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/tech/ - Technology

"Technology reveals the active relation of man to nature" - Karl Marx
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File: 1668805096523.png (11.1 KB, 682x251, 1668800359296069.png)

 No.17700

honestly if you can't solve problems like this, you shouldn't be in tech

 No.17701

Algebra?

 No.17702

Hardware and software engineers historically tended to not be Mathematicians. Even analog logic is never this complicated.

 No.17706

>>17700
Post the solution, OP.

 No.17708

File: 1668850882486.jpg (32.31 KB, 526x433, impostor-syndrome.jpg)

Yeah I wonder how I got in. They will eventually catch on but until then I am OK with taking porky's money for my substandard work.

 No.17710

Doubt there is a smaller than O(n) solution to this problem so plugging it into some program and finding the result is as good as you're gonna get.

 No.17711

>>17702
compsci Chad's rise up!

 No.17725

>>17710
Do you think we can do n factorials in O(n) time?

 No.17897

https://news.ycombinator.com/item?id=33863718
Meanwhile the field de skills whether you like it or not Marx explains why this happens in capital iirc

 No.17899

>>17897
Software engineering is indeed deskilling quickly. It's pretty crazy to see first hand and since its so quick, its also pretty visible. Nothing to be alarmed about though. We'd just get paid less, but there are counter tendencies as well, eg with more and more engineers needed. Also, the reason it is deskilling is due to amazing tools that make it possible. Someone has to build these tools :)

 No.17902

>>17725
>>17710
Seems like an algebra question and a computational question. First I'd analyze the problem to find a pattern or derivation I can use to make the problem easier to calculate.

It is adding factorials from p-1 to p-5, then modding them. Is there a property here that can help?

If we expand it,
(p-1)*(p-2)…*(p-5)*…*1 + (p-2)*(p-3)*…*1 + …. (p-5)*…*1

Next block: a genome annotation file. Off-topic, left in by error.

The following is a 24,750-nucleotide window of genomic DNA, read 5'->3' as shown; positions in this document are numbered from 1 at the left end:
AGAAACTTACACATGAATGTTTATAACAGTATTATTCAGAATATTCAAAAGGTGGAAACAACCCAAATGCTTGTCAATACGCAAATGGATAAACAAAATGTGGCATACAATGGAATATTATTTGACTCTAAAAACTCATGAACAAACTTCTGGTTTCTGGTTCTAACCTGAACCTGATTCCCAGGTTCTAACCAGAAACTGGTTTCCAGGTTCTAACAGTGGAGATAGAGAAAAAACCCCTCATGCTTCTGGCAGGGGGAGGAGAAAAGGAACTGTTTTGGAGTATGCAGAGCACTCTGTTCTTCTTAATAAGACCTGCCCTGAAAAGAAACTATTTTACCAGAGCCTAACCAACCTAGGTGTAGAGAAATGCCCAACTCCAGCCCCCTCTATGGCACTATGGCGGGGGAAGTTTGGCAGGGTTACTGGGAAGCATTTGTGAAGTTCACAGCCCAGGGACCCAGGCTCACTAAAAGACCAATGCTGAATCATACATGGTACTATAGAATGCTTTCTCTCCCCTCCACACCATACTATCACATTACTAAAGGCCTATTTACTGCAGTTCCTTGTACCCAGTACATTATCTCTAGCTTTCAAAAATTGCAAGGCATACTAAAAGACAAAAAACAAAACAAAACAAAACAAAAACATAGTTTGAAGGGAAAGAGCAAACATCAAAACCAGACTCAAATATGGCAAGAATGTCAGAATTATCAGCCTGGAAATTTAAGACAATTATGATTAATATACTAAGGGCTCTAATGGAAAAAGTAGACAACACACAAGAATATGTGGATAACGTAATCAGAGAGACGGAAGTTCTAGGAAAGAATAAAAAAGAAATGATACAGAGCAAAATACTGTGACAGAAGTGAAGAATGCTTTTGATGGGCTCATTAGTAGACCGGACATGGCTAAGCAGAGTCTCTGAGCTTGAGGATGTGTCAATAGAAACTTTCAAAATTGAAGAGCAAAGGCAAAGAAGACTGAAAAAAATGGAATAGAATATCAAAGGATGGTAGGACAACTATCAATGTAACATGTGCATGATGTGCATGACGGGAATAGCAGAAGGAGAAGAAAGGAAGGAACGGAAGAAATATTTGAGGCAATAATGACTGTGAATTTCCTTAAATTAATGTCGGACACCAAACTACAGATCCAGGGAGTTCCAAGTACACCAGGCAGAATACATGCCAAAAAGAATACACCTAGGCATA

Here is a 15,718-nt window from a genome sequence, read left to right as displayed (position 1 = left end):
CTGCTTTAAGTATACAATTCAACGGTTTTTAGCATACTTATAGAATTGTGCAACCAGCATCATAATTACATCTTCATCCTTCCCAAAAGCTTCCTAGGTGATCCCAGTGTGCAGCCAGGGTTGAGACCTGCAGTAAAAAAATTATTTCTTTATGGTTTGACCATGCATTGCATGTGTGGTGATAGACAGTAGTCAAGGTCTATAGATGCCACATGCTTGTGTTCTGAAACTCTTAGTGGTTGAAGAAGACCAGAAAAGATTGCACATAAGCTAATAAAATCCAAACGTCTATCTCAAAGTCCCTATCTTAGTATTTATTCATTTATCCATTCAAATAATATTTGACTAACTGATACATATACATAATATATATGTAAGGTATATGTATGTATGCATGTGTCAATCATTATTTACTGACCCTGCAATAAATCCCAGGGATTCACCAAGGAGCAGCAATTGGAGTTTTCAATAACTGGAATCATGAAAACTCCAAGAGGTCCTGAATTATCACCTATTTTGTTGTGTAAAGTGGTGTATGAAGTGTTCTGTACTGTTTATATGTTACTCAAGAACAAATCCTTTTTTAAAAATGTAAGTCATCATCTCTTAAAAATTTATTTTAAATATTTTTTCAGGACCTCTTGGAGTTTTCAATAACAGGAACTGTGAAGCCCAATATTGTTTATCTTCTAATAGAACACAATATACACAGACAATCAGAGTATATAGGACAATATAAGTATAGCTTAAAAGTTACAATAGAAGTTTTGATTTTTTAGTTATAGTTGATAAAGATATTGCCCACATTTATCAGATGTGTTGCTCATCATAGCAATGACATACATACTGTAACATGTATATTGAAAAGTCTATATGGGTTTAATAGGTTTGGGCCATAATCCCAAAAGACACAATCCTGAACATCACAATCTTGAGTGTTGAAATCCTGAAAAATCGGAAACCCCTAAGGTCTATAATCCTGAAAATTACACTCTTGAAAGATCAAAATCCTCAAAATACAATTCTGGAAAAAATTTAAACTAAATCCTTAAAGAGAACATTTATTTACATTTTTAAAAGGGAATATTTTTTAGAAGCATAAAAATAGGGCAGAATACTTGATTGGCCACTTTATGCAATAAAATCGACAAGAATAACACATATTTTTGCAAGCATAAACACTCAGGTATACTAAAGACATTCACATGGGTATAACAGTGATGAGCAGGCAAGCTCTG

Looks like we can factor out some terms. All of the addends/terms share (p-5)! So we can factor it out, what do we get?

(p-5)!*((p-1)*…*(p-4)…+1)

They tell us it is a prime number, so we know there are no common factors with any of the terms. I wonder if we can use that somehow. Either way, that simplification, if valid, cuts down on the amount of factorials you need to calculate. We also know that the answer will be between 0 and p.

There's a detail missing here.

Maybe if we plug this in to the other formula something happens but I don't see how to combine mod operands.

Also maybe, if we start doing them for p=5, 6, 7 we start to see a pattern we could use.

 No.17903

>>17902
continuing, I'm missing something. I think its this.
https://math.stackexchange.com/questions/2565184/proof-of-wilsons-theorem
These "tricks" you just have to memorize and be able spot them, as well as get used to playing around with the function to tease out patterns.

NB this we barely learned in my undergrad and you don't need it for software engineering. It REALLY helps to learn this for interviews which are important.

 No.17906

>>17899
>>17897
hot take, this isn't a problem since 95% of software dev jobs are just gluing libraries together to solve some business problem and are glorified CRUD apps that handle the day to day business of the accounting department or whatever.

The amount of jobs that actually require a detailed expert knowledge of the sorts of things you learn in a CS degree are actually few and far between.

 No.17908

>>17897
It's not deskilling, most programming jobs are dead simple and can be done by technicians ("code monkeys"). You don't need engineers for your shitty webapp.

 No.17924

File: 1670500509514.png (270.9 KB, 1046x789, ClipboardImage.png)


 No.17934

>>17924
I saw a screenshot of the current hot chat AI thing have a "but steel is heavier than feathers" moment so I am not really worried.

 No.17935

>>17934
just asked it, took a while (like tens of seconds) but did say they weigh the same.

 No.17936

File: 1670538626841.png (135.61 KB, 1140x813, density.png)


 No.17937

first year math btw, go back to paypigging your uni

 No.17938

File: 1670629443875-0.png (170.1 KB, 1826x1056, 1.png)

File: 1670629443875-1.png (206.34 KB, 1768x956, 2.png)

>>17924
It probably just means that the homework is too easy.

 No.17939

>>17938
too easy to cheat on

 No.17940

>>17937
What's the answer then?

 No.17944

>>17938